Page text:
Bionic Bird creates a flap as it takes to the skies!

Bionic bird


Some people may remember the Six Million Dollar Man on TV in the 70’s about Steve Austin, who had special powers because he was bionic. Well, now there’s the bionic bird.

The new robotic flying drone has been styled like a seagull and has been created and developed by the German company FESTO.

It’s an example of bio-mimicking which doesn’t steal your chips – but could well be the future of airborne robots. The bionic bird took dramatic flight in front of startled visitors at the recent World Robot Conference in Beijing.

One of mankind’s oldest dreams is to fly like a bird, and many people will be able to remember that guy who made huge wings and took a run off the end of a pier hoping to achieve flight – only to plummet into the sea like a very heavy stone. Exactly. It’s not easy.
The bionic bird design was inspired by the Herring gull and the ultralight flying model features outstanding aerodynamics. It can take off, fly and land without additional power.
With flapping wings, it can easily pass for the real thing at a distance. The company states: “Festo has succeeded in deciphering the flight of birds.”

The design secret behind the bionic bird’s seemingly effortless flight is not that its wings flap up and down, but that the wings twist at specific angles throughout its flight to manoeuvre itself – generating lift and spilling less waste air.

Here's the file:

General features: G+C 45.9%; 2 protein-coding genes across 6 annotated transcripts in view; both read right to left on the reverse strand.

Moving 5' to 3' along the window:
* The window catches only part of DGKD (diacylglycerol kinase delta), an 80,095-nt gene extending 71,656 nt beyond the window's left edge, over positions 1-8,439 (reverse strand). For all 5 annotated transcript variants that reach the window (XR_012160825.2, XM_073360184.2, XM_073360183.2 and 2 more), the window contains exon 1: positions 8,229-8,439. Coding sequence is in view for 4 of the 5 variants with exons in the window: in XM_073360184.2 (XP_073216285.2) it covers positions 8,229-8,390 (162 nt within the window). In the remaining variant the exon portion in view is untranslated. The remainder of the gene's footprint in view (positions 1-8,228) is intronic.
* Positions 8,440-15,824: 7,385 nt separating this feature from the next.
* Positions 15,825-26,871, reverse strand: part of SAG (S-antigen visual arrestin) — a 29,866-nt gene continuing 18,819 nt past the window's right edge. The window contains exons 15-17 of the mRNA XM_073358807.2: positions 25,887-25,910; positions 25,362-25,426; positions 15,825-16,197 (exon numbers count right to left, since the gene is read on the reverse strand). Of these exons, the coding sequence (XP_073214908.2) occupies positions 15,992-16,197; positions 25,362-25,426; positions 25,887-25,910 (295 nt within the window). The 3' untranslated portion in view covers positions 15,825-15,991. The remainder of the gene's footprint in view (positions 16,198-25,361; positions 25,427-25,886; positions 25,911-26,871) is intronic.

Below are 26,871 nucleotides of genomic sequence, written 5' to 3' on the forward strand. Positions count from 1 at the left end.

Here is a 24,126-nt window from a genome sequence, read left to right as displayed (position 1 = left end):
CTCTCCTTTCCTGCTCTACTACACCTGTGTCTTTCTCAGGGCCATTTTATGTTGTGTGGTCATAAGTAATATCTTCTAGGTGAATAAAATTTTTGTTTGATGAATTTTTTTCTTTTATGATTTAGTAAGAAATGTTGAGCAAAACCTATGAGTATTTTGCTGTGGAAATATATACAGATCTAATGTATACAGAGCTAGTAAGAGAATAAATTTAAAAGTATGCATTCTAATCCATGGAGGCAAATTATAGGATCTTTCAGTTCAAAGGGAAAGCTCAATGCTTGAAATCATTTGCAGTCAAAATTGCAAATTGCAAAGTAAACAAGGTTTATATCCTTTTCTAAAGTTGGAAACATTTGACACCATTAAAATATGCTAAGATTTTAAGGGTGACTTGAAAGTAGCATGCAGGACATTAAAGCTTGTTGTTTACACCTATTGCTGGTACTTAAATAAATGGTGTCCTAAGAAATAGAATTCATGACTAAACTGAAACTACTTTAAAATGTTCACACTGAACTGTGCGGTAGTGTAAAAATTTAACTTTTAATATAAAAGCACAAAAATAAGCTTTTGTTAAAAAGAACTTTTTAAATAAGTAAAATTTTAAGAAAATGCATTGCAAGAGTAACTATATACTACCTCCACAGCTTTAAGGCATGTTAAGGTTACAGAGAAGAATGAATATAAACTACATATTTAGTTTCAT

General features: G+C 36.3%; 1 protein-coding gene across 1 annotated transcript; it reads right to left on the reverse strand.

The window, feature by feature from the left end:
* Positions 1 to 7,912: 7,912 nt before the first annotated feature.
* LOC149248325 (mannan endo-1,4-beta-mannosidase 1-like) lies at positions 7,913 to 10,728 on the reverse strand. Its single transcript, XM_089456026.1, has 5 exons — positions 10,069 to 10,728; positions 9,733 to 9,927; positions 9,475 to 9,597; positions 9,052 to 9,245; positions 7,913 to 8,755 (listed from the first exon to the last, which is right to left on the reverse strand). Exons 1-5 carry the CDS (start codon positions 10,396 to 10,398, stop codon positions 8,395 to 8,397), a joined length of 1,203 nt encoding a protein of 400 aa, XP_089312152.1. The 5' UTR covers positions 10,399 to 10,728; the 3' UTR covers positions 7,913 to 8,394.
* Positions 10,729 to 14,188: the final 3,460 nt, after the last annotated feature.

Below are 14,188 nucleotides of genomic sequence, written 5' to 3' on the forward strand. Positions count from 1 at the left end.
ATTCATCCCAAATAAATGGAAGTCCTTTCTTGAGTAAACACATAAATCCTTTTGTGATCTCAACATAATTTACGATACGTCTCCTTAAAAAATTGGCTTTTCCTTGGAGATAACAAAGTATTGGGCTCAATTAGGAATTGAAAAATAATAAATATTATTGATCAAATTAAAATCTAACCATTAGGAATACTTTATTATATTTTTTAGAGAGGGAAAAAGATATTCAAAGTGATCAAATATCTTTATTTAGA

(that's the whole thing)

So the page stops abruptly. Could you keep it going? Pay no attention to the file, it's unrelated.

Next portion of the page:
As the bird flies, it sends back data to the remote operator in real time, letting him adjust the wing angles to achieve optimum flight.

Bionic bird

Testing the bird at FESTO (Festo)

The SmartBird, as it’s known, can do most things a real bird can do, such as turn its head, aerobatic turns and it can really take off and land by itself. No word on if it can wake you up at 5am if you’re on holiday near the coast!

This is ‘just’ a bird drone, but it’s easy to see the potential with this technology. You can rest assured that governments will be queuing up to have a piece of this bird-action for those risky covert-surveillance missions.

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